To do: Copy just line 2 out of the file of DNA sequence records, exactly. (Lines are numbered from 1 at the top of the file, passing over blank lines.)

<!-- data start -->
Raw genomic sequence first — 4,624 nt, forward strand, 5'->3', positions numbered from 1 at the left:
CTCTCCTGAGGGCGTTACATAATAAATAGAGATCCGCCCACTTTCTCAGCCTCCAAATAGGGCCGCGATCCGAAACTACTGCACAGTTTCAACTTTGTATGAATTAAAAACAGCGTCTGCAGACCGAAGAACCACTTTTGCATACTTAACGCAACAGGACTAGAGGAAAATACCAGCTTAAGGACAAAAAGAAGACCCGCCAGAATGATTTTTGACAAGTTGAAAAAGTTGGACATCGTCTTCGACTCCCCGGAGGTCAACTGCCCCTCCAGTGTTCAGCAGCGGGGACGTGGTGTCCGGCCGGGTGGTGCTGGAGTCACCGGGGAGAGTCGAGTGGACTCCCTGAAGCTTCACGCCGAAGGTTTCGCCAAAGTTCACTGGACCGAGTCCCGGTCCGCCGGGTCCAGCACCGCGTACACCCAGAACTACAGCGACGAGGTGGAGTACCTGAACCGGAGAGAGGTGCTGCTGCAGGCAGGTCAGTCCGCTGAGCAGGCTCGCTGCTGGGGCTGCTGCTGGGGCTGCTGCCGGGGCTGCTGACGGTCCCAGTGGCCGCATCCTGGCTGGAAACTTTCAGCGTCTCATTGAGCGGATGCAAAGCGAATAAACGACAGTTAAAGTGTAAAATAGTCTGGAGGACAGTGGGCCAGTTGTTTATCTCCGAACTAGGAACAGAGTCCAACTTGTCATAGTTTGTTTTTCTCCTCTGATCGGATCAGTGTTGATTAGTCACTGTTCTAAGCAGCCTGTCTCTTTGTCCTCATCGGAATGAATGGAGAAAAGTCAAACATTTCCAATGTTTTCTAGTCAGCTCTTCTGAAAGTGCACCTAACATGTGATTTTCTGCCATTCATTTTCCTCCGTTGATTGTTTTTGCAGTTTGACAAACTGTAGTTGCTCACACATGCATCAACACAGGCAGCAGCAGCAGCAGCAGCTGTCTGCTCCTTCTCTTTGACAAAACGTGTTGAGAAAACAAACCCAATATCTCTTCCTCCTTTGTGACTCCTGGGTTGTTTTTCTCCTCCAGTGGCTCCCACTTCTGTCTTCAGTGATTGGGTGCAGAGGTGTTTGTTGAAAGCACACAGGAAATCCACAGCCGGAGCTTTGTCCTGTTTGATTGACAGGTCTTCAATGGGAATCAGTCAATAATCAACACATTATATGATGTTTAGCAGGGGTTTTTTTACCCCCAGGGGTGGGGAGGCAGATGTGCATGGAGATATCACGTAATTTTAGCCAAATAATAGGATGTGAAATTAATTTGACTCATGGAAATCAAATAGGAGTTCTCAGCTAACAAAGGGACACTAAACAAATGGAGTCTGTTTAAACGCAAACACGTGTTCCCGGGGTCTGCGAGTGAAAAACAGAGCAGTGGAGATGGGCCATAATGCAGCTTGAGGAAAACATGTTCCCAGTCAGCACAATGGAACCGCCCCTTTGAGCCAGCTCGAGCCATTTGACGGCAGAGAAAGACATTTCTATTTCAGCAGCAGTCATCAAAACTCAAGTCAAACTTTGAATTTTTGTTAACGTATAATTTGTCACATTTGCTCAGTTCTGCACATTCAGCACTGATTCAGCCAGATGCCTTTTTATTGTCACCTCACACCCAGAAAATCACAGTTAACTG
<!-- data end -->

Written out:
CTCTCCTGAGGGCGTTACATAATAAATAGAGATCCGCCCACTTTCTCAGCCTCCAAATAGGGCCGCGATCCGAAACTACTGCACAGTTTCAACTTTGTATGAATTAAAAACAGCGTCTGCAGACCGAAGAACCACTTTTGCATACTTAACGCAACAGGACTAGAGGAAAATACCAGCTTAAGGACAAAAAGAAGACCCGCCAGAATGATTTTTGACAAGTTGAAAAAGTTGGACATCGTCTTCGACTCCCCGGAGGTCAACTGCCCCTCCAGTGTTCAGCAGCGGGGACGTGGTGTCCGGCCGGGTGGTGCTGGAGTCACCGGGGAGAGTCGAGTGGACTCCCTGAAGCTTCACGCCGAAGGTTTCGCCAAAGTTCACTGGACCGAGTCCCGGTCCGCCGGGTCCAGCACCGCGTACACCCAGAACTACAGCGACGAGGTGGAGTACCTGAACCGGAGAGAGGTGCTGCTGCAGGCAGGTCAGTCCGCTGAGCAGGCTCGCTGCTGGGGCTGCTGCTGGGGCTGCTGCCGGGGCTGCTGACGGTCCCAGTGGCCGCATCCTGGCTGGAAACTTTCAGCGTCTCATTGAGCGGATGCAAAGCGAATAAACGACAGTTAAAGTGTAAAATAGTCTGGAGGACAGTGGGCCAGTTGTTTATCTCCGAACTAGGAACAGAGTCCAACTTGTCATAGTTTGTTTTTCTCCTCTGATCGGATCAGTGTTGATTAGTCACTGTTCTAAGCAGCCTGTCTCTTTGTCCTCATCGGAATGAATGGAGAAAAGTCAAACATTTCCAATGTTTTCTAGTCAGCTCTTCTGAAAGTGCACCTAACATGTGATTTTCTGCCATTCATTTTCCTCCGTTGATTGTTTTTGCAGTTTGACAAACTGTAGTTGCTCACACATGCATCAACACAGGCAGCAGCAGCAGCAGCAGCTGTCTGCTCCTTCTCTTTGACAAAACGTGTTGAGAAAACAAACCCAATATCTCTTCCTCCTTTGTGACTCCTGGGTTGTTTTTCTCCTCCAGTGGCTCCCACTTCTGTCTTCAGTGATTGGGTGCAGAGGTGTTTGTTGAAAGCACACAGGAAATCCACAGCCGGAGCTTTGTCCTGTTTGATTGACAGGTCTTCAATGGGAATCAGTCAATAATCAACACATTATATGATGTTTAGCAGGGGTTTTTTTACCCCCAGGGGTGGGGAGGCAGATGTGCATGGAGATATCACGTAATTTTAGCCAAATAATAGGATGTGAAATTAATTTGACTCATGGAAATCAAATAGGAGTTCTCAGCTAACAAAGGGACACTAAACAAATGGAGTCTGTTTAAACGCAAACACGTGTTCCCGGGGTCTGCGAGTGAAAAACAGAGCAGTGGAGATGGGCCATAATGCAGCTTGAGGAAAACATGTTCCCAGTCAGCACAATGGAACCGCCCCTTTGAGCCAGCTCGAGCCATTTGACGGCAGAGAAAGACATTTCTATTTCAGCAGCAGTCATCAAAACTCAAGTCAAACTTTGAATTTTTGTTAACGTATAATTTGTCACATTTGCTCAGTTCTGCACATTCAGCACTGATTCAGCCAGATGCCTTTTTATTGTCACCTCACACCCAGAAAATCACAGTTAACTG